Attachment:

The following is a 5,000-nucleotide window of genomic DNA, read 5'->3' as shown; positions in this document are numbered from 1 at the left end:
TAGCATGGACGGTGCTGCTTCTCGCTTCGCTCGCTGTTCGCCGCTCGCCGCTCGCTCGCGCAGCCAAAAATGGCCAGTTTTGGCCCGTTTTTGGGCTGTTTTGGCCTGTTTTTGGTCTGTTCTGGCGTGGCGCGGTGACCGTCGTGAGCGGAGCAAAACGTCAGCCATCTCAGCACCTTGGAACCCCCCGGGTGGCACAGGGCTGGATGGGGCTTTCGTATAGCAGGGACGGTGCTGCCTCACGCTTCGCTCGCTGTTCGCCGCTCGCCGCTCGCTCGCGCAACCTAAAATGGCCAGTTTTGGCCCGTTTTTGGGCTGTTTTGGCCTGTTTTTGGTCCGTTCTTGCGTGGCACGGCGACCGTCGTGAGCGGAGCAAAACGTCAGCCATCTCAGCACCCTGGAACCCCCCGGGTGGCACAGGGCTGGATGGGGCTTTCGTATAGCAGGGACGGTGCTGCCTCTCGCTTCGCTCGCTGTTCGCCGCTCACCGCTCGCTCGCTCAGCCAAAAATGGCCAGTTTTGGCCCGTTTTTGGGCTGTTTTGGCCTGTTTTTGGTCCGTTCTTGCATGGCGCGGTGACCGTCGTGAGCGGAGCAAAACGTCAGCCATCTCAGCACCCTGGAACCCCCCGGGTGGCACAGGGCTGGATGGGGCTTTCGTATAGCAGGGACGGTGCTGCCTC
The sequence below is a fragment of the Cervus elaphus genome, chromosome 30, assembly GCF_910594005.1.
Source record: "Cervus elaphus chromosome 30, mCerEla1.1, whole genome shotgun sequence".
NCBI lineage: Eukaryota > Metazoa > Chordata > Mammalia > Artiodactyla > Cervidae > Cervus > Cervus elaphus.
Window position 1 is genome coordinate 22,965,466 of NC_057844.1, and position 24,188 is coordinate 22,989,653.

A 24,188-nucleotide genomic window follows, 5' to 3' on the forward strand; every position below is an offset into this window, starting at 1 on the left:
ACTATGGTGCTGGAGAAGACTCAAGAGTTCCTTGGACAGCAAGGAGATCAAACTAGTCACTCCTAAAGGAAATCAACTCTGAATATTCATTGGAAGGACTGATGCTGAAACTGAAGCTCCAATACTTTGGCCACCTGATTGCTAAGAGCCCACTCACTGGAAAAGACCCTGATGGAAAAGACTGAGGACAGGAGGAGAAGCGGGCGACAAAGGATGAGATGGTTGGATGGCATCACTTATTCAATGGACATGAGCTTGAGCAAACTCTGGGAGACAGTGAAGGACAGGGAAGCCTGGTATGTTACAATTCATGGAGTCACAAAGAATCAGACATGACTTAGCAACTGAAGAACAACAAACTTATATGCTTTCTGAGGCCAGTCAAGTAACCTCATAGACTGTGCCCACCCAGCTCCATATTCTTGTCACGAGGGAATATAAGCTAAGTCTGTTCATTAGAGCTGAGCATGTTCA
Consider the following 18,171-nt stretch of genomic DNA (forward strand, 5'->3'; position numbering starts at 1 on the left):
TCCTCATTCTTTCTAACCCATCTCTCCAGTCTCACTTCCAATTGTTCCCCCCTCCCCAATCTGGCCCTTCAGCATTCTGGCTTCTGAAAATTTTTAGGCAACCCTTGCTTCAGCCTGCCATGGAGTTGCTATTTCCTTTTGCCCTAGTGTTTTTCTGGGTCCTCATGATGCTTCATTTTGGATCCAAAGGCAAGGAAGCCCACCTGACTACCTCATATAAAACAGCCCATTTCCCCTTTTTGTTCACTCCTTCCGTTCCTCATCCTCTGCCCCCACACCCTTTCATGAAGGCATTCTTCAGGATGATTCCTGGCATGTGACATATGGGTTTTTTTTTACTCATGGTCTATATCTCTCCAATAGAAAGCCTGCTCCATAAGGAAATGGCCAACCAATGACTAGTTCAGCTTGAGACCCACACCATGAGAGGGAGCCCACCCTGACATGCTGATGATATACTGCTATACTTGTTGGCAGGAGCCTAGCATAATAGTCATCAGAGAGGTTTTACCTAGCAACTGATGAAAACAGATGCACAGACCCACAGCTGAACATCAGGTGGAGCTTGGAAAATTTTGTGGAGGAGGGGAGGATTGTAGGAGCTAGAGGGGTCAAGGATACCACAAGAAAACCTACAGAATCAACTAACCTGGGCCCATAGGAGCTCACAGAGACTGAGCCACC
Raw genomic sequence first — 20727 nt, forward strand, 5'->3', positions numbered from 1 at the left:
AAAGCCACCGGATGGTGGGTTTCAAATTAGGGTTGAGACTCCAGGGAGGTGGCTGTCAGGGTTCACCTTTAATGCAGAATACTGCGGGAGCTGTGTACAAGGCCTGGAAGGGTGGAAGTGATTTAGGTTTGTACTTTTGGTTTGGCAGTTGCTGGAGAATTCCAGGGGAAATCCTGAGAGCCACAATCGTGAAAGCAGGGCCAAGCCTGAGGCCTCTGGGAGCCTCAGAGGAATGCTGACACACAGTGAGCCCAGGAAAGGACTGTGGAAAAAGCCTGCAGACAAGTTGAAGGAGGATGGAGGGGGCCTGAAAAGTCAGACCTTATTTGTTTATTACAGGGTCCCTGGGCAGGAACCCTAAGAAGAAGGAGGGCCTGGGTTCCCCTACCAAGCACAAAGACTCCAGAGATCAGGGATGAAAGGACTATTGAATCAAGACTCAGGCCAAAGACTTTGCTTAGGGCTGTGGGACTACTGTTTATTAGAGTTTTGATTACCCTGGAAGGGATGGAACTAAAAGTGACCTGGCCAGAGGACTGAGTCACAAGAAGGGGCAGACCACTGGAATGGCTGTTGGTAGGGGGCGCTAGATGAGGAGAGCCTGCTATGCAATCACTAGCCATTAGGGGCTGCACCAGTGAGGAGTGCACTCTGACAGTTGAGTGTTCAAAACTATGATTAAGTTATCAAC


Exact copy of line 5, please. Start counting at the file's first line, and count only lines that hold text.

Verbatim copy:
NCBI lineage: Eukaryota > Metazoa > Chordata > Mammalia > Artiodactyla > Cervidae > Cervus > Cervus elaphus.